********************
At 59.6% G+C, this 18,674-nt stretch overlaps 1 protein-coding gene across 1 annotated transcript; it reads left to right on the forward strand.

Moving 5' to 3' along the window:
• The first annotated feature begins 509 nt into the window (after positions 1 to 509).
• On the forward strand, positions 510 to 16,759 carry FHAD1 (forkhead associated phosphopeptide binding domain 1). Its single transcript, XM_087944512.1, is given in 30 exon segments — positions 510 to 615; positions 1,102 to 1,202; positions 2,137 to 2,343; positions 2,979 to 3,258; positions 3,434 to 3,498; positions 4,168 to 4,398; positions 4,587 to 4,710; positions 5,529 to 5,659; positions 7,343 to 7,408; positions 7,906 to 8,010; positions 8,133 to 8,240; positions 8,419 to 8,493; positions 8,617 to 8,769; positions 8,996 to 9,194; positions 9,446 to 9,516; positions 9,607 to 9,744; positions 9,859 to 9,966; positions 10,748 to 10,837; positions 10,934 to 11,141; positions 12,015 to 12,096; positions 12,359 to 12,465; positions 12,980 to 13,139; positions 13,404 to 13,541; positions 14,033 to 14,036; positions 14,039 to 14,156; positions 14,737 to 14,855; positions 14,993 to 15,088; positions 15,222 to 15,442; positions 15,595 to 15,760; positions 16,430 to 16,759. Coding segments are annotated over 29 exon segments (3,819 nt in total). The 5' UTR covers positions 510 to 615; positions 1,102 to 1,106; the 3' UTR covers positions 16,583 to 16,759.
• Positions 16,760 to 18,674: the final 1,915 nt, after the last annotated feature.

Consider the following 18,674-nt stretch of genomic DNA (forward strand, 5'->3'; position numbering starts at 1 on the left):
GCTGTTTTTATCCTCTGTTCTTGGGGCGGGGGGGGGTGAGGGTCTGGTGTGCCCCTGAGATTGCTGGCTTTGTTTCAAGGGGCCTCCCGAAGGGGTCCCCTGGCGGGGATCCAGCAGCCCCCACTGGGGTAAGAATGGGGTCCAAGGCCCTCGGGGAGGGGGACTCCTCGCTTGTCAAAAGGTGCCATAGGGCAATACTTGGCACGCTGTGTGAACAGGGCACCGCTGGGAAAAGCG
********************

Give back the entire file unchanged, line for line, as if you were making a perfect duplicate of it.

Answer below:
At 59.6% G+C, this 18,674-nt stretch overlaps 1 protein-coding gene across 1 annotated transcript; it reads left to right on the forward strand.

Moving 5' to 3' along the window:
• The first annotated feature begins 509 nt into the window (after positions 1 to 509).
• On the forward strand, positions 510 to 16,759 carry FHAD1 (forkhead associated phosphopeptide binding domain 1). Its single transcript, XM_087944512.1, is given in 30 exon segments — positions 510 to 615; positions 1,102 to 1,202; positions 2,137 to 2,343; positions 2,979 to 3,258; positions 3,434 to 3,498; positions 4,168 to 4,398; positions 4,587 to 4,710; positions 5,529 to 5,659; positions 7,343 to 7,408; positions 7,906 to 8,010; positions 8,133 to 8,240; positions 8,419 to 8,493; positions 8,617 to 8,769; positions 8,996 to 9,194; positions 9,446 to 9,516; positions 9,607 to 9,744; positions 9,859 to 9,966; positions 10,748 to 10,837; positions 10,934 to 11,141; positions 12,015 to 12,096; positions 12,359 to 12,465; positions 12,980 to 13,139; positions 13,404 to 13,541; positions 14,033 to 14,036; positions 14,039 to 14,156; positions 14,737 to 14,855; positions 14,993 to 15,088; positions 15,222 to 15,442; positions 15,595 to 15,760; positions 16,430 to 16,759. Coding segments are annotated over 29 exon segments (3,819 nt in total). The 5' UTR covers positions 510 to 615; positions 1,102 to 1,106; the 3' UTR covers positions 16,583 to 16,759.
• Positions 16,760 to 18,674: the final 1,915 nt, after the last annotated feature.

Consider the following 18,674-nt stretch of genomic DNA (forward strand, 5'->3'; position numbering starts at 1 on the left):
GCTGTTTTTATCCTCTGTTCTTGGGGCGGGGGGGGGTGAGGGTCTGGTGTGCCCCTGAGATTGCTGGCTTTGTTTCAAGGGGCCTCCCGAAGGGGTCCCCTGGCGGGGATCCAGCAGCCCCCACTGGGGTAAGAATGGGGTCCAAGGCCCTCGGGGAGGGGGACTCCTCGCTTGTCAAAAGGTGCCATAGGGCAATACTTGGCACGCTGTGTGAACAGGGCACCGCTGGGAAAAGCG